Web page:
In this time of Covid-19, one of the unexpected positive outcomes is that I can now meet with an international community of Shintaido practitioners nearly on a moments notice from my living room. Today Ito Sensei led the 2nd in his series of the form Taimyo Kata, with a theme “Requiem”, in rememberence of the 75th Anniversary of the atomic bombing of Hiroshima and Nagasaki.
(If you’re not familiar with Shintaido, Ito Sensei is a master martial artist, part of the founding group of Shintaido, and one of the two who brought Shintaido to the U.S. It has been a rare opportunity over decades now to study with him when he travels nearby).
The overall gist was the Ito Sensei has developed a new approach to one of our central forms (Taimyo Kata) that is fit for a wider range of aging practitioners and the general public. The new approach will no doubt be described elsewhere, so I’m going to just list a few notes I took:
- The soft approach (“yokitai”) can also be thought of as receving grace from nature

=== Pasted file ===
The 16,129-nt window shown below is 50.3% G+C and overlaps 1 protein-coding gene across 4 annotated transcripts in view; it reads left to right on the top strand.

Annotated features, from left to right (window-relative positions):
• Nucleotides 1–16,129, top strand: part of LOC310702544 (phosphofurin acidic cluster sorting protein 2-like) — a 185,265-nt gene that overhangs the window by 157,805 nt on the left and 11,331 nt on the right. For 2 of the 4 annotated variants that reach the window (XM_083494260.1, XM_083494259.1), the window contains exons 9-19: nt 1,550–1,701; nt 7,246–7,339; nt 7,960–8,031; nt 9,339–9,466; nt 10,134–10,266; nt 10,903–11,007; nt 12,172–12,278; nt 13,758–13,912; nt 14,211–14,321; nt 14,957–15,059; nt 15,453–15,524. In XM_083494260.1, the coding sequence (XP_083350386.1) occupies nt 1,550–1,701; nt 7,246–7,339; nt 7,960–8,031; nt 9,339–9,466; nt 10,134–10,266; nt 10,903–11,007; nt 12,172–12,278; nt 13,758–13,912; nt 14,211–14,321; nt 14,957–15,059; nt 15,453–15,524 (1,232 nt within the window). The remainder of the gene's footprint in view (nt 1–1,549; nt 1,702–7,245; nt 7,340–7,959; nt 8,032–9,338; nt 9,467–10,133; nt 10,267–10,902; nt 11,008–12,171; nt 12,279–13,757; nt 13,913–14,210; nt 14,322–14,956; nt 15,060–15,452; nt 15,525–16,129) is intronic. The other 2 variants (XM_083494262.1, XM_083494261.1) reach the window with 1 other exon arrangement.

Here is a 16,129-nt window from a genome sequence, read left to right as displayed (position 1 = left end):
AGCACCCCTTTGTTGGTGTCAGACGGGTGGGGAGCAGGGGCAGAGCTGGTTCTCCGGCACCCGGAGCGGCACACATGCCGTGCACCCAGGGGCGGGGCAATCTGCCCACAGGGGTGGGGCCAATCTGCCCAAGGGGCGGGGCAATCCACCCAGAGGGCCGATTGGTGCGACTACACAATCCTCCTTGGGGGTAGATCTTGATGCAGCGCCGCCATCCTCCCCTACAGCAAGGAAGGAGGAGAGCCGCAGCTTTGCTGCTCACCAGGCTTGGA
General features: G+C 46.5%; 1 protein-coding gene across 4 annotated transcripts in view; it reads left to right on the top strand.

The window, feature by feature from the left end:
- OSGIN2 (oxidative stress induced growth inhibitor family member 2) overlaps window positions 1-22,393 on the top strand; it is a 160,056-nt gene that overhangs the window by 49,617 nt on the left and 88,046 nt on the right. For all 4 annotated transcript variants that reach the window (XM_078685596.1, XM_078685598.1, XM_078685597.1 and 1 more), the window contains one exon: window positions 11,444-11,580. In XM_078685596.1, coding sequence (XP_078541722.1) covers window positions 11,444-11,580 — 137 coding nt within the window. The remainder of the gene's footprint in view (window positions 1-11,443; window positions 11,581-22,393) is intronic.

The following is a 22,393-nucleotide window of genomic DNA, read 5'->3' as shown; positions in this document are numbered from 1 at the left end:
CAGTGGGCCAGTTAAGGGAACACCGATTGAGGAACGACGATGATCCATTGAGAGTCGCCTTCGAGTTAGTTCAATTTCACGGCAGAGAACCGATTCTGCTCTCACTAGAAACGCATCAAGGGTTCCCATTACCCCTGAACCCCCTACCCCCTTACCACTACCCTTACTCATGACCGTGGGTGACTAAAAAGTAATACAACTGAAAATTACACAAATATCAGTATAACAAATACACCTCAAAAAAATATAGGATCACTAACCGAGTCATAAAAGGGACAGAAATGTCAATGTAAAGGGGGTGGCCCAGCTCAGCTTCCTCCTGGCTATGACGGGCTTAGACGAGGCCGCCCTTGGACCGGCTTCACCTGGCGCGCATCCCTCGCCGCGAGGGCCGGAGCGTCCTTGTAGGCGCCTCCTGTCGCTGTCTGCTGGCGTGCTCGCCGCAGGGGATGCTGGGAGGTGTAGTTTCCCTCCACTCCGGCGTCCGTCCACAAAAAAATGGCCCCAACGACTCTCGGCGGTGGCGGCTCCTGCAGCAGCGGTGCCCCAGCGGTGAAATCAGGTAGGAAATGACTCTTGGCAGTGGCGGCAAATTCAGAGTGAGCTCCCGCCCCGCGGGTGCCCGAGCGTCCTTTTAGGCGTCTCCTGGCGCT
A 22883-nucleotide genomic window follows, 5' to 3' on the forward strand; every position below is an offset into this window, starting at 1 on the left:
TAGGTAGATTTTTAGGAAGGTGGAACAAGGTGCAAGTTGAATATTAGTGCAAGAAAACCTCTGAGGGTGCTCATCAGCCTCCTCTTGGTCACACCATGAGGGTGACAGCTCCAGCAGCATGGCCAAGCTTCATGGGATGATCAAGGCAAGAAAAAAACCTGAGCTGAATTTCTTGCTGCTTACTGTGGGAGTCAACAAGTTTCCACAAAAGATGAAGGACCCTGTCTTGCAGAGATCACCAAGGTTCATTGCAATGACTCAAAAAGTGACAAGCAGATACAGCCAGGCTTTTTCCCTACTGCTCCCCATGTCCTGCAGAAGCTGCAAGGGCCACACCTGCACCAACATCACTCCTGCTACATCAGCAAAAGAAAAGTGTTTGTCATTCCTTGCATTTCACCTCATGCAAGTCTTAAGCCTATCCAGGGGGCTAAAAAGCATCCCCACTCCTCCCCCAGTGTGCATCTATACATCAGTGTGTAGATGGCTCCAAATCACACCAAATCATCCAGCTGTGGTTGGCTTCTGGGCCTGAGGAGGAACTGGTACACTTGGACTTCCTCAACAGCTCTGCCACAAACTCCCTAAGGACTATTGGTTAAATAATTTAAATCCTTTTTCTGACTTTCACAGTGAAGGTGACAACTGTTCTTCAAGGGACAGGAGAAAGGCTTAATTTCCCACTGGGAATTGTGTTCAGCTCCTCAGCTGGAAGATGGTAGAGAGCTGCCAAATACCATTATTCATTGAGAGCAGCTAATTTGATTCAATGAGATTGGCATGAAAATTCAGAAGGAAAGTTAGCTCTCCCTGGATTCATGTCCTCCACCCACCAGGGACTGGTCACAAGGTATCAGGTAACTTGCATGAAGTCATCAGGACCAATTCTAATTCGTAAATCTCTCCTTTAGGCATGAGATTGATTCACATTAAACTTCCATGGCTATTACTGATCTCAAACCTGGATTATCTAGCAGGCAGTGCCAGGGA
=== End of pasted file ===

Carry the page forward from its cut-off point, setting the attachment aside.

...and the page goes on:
- “Let it go.” A central theme to play with. At the end of the body twist with cut, don’t stop the cut parallel to your body.
- Taimyo kata is an “integrated whole body movement — comes from the core”
- Your arms overhead form a soft, open funnel. Let the energy come in.
- A new step for me after the hands come down on top of the head — they then go back up again a couple hands’ width before coming down again
- When the arms are crossed in front of the chest — heart chakra — is an opportunity to think of those who suffered unjustly, were killed in war, etc. The meditation becomes more outreaching than inward. Also can incorporate this in final hand position at the sides.